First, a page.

4. 4. When responding to feedback on any channel, it’s important to be aware of triggers. Triggers, or negative communication cues, are things an employee does or says to anger, irritate or frustrate the guest, thereby escalating a situation from bad to worse. As an employee, you have triggers too. Guests can say things to make you frustrated or upset. It’s important to be aware of your triggers and to work hard to remain calm, courteous and professional. Positive communication cues have the opposite effect of triggers. They are the things you do and say that calm guests down and get them thinking rationally. Positive communication cues convey to guests that their concerns are being heard and taken seriously and that you are trying to help them. How to Respond to Guest Feedback in Online Reviews Part-III Types of Communication Cues • Visual Communication Cues are things the guest sees: your appearance and physical environment. Visual triggers include personal appearance and behavior such as avoiding eye contact, clenching your jaw and folding your arms. They also include environmental factors like a messy appearance or a noisy setting. These triggers can indicate a lack of care and concern and can further upset the guest. • Instead, use positive visual communication cues to show that you’re listening and you care like eye contact, an open stance, nodding, a professional appearance and a quiet environment. • Vocal Communication Cues are things the guest hears: your voice and the activity around you. Vocal triggers include interrupting, sighing, speaking too fast or slow, speaking too softly or loudly, and background noise. Positive cues include speaking clearly, with a soothing and confident voice, and a quiet area with no distractions. • Verbal Communication Cues are things the guest hears or reads: your words. Verbal triggers include citing hotel policy, not addressing the issue and using phrases like “We can’t” and “You shouldn’t. These triggers can irritate guests and make them think you aren’t listening. Positive cues include saying “I’m sorry,” “I understand”, “I can” and “I’m here to help.” 4 Gajanan Shirke- Author www.gajananshirke.com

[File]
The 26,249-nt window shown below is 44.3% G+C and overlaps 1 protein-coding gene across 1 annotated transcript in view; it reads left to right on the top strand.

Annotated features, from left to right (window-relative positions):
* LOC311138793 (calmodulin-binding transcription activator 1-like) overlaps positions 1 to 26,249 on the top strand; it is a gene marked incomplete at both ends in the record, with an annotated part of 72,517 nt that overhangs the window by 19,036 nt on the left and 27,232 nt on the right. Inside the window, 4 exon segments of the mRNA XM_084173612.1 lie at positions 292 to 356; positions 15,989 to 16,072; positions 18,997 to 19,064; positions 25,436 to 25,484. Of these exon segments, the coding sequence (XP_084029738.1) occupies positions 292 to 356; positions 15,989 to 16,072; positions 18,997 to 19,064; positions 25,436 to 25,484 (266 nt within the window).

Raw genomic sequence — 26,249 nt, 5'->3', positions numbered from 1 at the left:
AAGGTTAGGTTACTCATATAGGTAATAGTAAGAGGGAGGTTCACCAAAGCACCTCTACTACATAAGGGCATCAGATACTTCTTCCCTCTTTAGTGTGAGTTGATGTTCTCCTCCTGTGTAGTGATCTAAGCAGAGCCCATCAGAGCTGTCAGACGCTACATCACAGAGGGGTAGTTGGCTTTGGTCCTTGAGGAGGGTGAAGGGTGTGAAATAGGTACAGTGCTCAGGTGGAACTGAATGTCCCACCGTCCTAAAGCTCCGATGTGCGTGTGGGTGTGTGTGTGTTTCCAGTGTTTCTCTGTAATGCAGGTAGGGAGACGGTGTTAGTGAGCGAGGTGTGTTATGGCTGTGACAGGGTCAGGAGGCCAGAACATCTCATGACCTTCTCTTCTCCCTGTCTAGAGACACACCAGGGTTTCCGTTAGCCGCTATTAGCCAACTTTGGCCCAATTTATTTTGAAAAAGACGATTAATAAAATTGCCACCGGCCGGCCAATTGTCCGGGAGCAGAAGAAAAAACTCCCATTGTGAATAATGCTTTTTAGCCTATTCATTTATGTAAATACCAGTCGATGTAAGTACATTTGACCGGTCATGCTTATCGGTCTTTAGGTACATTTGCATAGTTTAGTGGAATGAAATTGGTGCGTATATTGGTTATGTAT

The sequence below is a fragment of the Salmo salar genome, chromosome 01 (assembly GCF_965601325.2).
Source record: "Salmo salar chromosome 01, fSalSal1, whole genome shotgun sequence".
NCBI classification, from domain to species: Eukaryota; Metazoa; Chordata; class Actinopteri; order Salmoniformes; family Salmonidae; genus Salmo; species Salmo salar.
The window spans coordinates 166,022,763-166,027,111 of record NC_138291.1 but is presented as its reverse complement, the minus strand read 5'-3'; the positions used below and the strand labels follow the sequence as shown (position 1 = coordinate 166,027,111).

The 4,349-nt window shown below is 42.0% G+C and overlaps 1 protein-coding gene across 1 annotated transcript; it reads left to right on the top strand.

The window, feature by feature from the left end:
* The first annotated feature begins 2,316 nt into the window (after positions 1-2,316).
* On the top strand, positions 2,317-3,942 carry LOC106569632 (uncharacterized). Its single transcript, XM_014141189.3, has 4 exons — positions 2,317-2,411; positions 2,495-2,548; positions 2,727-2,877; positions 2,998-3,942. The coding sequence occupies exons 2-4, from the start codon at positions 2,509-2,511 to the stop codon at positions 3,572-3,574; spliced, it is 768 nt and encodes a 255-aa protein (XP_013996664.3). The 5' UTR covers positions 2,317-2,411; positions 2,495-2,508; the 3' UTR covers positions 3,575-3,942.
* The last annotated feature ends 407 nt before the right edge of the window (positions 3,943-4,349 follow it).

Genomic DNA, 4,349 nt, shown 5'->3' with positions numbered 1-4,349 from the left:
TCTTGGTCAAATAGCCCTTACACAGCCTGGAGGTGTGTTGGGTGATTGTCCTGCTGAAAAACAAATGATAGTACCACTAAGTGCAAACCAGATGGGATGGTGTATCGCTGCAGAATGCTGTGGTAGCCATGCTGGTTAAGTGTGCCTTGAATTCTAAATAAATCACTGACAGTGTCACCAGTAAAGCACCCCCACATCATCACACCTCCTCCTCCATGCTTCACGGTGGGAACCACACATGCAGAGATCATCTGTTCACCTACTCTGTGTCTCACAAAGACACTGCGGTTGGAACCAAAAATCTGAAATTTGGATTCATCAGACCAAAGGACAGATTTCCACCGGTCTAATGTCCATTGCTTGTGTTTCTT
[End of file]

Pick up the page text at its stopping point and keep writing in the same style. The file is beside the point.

5. 5. Communication Cues in Each Channel Feedback on the Telephone When managing feedback on the phone, the guest can’t see you, so you must rely on vocal and verbal communication cues to convey meaning. Your tone and choice of words are especially important. Feedback in Person When you receive feedback in person, you can draw on a combination of visual, vocal and verbal communication cues to convey care and concern to the guest. Your appearance, voice and words all work together to form the guest’s impression. Feedback via Print and Electronic Media In electronic media like email, online reviews and social media, as well as print media like letters, the guest can’t see or hear you, so you must rely solely on verbal communication to convey how you feel. Your choice of words is critical. How to Respond to Guest Feedback in Online Reviews Part-IV 5 Gajanan Shirke- Author www.gajananshirke.com